Tales of Graces F

I just started playing Tales of Graces F. It’s not bad; so far I like it better than any of the other Tales games I’ve played. Oh look, a miraculous girl with amnesia and strange powers :)

The combat system so far is easy but fun, consistent with past Tales games, but more fluid, with no need for grinding to level, and almost no need for grinding to acquire “crafting” materials, of which there are many. Money is actually a limited resource, though some of the crafting recipes craft salable but otherwise useless items, so it’s easy enough to turn time into money if you really want to.

My only technical criticism so far is that some of the “dungeons” are large enough that a map would be handy, and the only map available is a more or less useless world map.

This is the first tales game i’ve actually put some time in to, but i do like jrpgs.

I generally like it, but some things i don’t like:
-some of the maps involve you going through maze like areas that all look the same. These are hell because you keep going in circles and everything looks the same.
-I don’t like the loot system. The game seems based around everything you kill dropping useless crap. You can use the “crafting” system to merge useless crap in to mediocre crap. Then you can merge the mediocre crap in to unknown crap. Then you can… An hour later you have something decent, maybe. Too many clicks and too much of a black box. This could have been much simpler and more effective. Monster drops 3 purple essence. Crafting a gem of protection takes 6 purple essence and 3 green essence. Simple, easy to understand and only takes a single conversion from dropped tokens to actual loot. Yes, the current system is a bit more realistic seeming, but it just doesn’t work out too well gameplay wise.

I do like the feeling of exploring a mapless dungeon so long as there aren’t absolutely critical hidden items that it would kill you to overlook, but merely navigating around a large samey mapless dungeon after your first time through can be very tedious. For example the Barona castle is very self-similar with few distinctive rooms, making it easy to get lost, and I’m sure I missed some stuff in that ruin with the floaty platforms.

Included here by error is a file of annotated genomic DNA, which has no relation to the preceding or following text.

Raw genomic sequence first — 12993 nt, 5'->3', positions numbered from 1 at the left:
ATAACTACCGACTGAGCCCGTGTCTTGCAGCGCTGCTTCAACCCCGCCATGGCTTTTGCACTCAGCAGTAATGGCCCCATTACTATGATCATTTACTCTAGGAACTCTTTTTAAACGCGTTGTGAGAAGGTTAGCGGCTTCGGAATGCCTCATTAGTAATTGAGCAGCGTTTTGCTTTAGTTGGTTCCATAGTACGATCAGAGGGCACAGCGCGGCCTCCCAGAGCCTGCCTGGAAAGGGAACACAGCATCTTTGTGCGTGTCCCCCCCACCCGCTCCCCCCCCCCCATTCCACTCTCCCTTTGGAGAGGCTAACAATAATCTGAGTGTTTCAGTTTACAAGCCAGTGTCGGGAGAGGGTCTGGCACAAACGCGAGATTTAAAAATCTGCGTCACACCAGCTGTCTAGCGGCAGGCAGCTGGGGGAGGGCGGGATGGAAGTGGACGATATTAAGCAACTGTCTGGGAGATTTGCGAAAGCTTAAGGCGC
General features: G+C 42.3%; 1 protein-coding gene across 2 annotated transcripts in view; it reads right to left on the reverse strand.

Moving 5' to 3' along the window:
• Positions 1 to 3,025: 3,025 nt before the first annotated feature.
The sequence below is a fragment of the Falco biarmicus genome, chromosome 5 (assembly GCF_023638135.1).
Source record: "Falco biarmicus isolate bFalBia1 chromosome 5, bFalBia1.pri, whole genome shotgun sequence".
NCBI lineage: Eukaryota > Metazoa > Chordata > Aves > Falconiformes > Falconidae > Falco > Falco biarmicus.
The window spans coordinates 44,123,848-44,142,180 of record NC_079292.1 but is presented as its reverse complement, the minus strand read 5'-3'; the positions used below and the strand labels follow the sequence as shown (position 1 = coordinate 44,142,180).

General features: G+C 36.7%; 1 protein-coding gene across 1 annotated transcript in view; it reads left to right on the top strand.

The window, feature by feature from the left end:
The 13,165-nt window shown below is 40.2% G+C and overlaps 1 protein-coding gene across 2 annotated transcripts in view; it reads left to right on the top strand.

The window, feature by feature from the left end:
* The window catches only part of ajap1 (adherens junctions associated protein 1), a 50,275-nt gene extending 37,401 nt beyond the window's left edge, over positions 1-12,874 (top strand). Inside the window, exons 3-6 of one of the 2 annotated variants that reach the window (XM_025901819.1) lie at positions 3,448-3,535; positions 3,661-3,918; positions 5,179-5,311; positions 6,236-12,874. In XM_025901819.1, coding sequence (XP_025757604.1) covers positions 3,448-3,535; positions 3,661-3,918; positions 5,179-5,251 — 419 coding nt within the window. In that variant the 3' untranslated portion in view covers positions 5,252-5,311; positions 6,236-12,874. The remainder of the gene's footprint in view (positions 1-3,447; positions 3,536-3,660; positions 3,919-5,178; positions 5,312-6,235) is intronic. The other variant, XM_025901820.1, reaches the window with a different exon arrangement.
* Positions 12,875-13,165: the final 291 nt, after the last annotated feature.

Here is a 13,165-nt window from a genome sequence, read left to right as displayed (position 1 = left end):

Assuming the lack of mapping was a deliberate design decision, to support that decision they either should have more art objects, more level-design-time spent placing the art objects they had, or more distinctive lighting and layout variations; but no doubt that is where they ran into budget issues and they made do with what they had.

One thing to keep in mind (and which shows once you start watching for it) is that this was originally a Wii game and was designed for the hardware limitations that were present. The post-game content in ToGF is new to the PS3 version and would accordingly be more likely to have a good deal of diversity in art assets. The fact that they were developing for the Wii may also have led, by extension, to budget issues when compared with something like Tales of Vesperia.

I stalled out around the 35 hour mark and still have a decent chunk of the main game left to play out. I’m sure I’ll get back to it soon but I’m on something of a PC kick right now that just won’t let me drag myself back to the console yet.

I really enjoyed the game when no one was speaking. I may go back to it eventually but only on mute.